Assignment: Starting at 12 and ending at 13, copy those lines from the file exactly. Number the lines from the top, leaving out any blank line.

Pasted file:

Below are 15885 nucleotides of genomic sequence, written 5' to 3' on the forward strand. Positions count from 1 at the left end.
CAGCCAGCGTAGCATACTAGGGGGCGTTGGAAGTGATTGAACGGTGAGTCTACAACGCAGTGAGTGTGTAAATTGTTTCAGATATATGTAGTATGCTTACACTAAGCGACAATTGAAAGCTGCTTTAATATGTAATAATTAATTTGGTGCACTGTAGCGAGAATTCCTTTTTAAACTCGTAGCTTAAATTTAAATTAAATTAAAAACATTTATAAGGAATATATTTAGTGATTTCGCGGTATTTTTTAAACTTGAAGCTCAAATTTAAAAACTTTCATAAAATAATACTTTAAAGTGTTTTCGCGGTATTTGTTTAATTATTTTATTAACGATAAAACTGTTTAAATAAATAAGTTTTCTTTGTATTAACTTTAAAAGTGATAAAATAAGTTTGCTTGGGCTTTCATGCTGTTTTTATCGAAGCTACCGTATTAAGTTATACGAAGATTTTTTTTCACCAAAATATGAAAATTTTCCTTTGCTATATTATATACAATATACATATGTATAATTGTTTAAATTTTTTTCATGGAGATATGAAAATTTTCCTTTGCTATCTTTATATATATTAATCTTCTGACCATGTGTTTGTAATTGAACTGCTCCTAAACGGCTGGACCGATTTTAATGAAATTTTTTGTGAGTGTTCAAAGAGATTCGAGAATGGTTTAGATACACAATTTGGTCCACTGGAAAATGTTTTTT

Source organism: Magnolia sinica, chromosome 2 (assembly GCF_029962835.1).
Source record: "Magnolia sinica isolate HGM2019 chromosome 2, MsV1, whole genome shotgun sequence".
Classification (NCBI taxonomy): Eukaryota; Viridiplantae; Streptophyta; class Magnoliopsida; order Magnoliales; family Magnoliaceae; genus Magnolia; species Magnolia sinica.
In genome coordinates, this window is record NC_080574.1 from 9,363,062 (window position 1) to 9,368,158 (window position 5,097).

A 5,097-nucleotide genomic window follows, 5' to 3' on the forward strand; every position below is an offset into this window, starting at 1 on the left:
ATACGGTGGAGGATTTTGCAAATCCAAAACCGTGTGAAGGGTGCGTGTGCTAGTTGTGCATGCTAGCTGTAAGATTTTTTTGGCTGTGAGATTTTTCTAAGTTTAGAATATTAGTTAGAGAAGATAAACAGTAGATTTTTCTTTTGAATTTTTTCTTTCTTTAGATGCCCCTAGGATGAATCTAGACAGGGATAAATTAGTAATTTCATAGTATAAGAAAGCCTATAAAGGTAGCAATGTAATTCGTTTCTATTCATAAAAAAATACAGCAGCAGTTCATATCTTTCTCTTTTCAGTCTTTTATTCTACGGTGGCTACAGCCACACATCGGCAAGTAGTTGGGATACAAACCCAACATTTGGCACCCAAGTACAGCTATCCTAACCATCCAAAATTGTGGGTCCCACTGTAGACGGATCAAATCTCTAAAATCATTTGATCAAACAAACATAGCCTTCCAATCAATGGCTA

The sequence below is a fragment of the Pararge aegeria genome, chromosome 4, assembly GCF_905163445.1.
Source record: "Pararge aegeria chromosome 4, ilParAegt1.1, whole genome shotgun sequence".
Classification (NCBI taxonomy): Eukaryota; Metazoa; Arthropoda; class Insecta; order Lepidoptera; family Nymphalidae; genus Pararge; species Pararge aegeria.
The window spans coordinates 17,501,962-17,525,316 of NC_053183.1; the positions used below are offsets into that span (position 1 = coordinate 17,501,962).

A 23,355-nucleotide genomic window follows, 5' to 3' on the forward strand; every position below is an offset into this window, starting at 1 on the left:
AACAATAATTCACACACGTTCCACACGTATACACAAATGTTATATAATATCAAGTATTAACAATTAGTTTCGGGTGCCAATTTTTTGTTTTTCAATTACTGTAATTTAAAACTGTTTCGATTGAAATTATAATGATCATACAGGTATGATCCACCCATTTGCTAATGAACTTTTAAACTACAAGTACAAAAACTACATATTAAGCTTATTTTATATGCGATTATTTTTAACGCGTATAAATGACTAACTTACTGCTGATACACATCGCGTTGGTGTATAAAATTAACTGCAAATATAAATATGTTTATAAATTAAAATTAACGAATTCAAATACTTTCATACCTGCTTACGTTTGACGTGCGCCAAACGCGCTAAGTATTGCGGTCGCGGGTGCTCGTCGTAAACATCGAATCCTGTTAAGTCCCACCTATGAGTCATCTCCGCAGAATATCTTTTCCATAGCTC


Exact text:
The window spans coordinates 17,501,962-17,525,316 of NC_053183.1; the positions used below are offsets into that span (position 1 = coordinate 17,501,962).

A 23,355-nucleotide genomic window follows, 5' to 3' on the forward strand; every position below is an offset into this window, starting at 1 on the left: